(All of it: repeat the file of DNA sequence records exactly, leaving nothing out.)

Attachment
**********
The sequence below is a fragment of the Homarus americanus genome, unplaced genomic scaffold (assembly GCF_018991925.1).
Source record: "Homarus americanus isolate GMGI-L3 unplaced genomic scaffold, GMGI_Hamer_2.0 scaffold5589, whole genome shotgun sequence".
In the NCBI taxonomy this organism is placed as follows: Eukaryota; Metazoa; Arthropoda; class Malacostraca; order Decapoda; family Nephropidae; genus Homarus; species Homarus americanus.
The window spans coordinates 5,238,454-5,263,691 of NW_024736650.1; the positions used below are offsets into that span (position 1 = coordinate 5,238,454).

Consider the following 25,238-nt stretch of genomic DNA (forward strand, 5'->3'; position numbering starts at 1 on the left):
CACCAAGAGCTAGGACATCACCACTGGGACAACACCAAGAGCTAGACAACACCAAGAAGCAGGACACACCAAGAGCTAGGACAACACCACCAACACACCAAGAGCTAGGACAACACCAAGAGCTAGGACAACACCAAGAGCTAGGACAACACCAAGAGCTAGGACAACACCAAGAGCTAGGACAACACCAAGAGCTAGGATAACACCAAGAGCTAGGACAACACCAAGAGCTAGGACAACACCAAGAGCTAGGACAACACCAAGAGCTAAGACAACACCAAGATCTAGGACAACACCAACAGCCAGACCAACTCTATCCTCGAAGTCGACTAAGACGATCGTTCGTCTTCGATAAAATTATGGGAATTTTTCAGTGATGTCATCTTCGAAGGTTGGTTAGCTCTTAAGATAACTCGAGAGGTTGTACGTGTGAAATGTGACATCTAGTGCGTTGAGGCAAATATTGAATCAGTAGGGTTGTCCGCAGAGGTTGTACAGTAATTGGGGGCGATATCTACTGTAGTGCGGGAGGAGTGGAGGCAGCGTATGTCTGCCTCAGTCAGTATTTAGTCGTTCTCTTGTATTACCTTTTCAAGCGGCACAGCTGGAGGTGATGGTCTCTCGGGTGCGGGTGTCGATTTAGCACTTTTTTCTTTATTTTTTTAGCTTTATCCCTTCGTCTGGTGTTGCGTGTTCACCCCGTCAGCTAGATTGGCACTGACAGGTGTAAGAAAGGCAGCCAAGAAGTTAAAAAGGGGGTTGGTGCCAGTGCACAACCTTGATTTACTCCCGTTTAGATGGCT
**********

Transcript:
The sequence below is a fragment of the Homarus americanus genome, unplaced genomic scaffold (assembly GCF_018991925.1).
Source record: "Homarus americanus isolate GMGI-L3 unplaced genomic scaffold, GMGI_Hamer_2.0 scaffold5589, whole genome shotgun sequence".
In the NCBI taxonomy this organism is placed as follows: Eukaryota; Metazoa; Arthropoda; class Malacostraca; order Decapoda; family Nephropidae; genus Homarus; species Homarus americanus.
The window spans coordinates 5,238,454-5,263,691 of NW_024736650.1; the positions used below are offsets into that span (position 1 = coordinate 5,238,454).

Consider the following 25,238-nt stretch of genomic DNA (forward strand, 5'->3'; position numbering starts at 1 on the left):
CACCAAGAGCTAGGACATCACCACTGGGACAACACCAAGAGCTAGACAACACCAAGAAGCAGGACACACCAAGAGCTAGGACAACACCACCAACACACCAAGAGCTAGGACAACACCAAGAGCTAGGACAACACCAAGAGCTAGGACAACACCAAGAGCTAGGACAACACCAAGAGCTAGGACAACACCAAGAGCTAGGATAACACCAAGAGCTAGGACAACACCAAGAGCTAGGACAACACCAAGAGCTAGGACAACACCAAGAGCTAAGACAACACCAAGATCTAGGACAACACCAACAGCCAGACCAACTCTATCCTCGAAGTCGACTAAGACGATCGTTCGTCTTCGATAAAATTATGGGAATTTTTCAGTGATGTCATCTTCGAAGGTTGGTTAGCTCTTAAGATAACTCGAGAGGTTGTACGTGTGAAATGTGACATCTAGTGCGTTGAGGCAAATATTGAATCAGTAGGGTTGTCCGCAGAGGTTGTACAGTAATTGGGGGCGATATCTACTGTAGTGCGGGAGGAGTGGAGGCAGCGTATGTCTGCCTCAGTCAGTATTTAGTCGTTCTCTTGTATTACCTTTTCAAGCGGCACAGCTGGAGGTGATGGTCTCTCGGGTGCGGGTGTCGATTTAGCACTTTTTTCTTTATTTTTTTAGCTTTATCCCTTCGTCTGGTGTTGCGTGTTCACCCCGTCAGCTAGATTGGCACTGACAGGTGTAAGAAAGGCAGCCAAGAAGTTAAAAAGGGGGTTGGTGCCAGTGCACAACCTTGATTTACTCCCGTTTAGATGGCT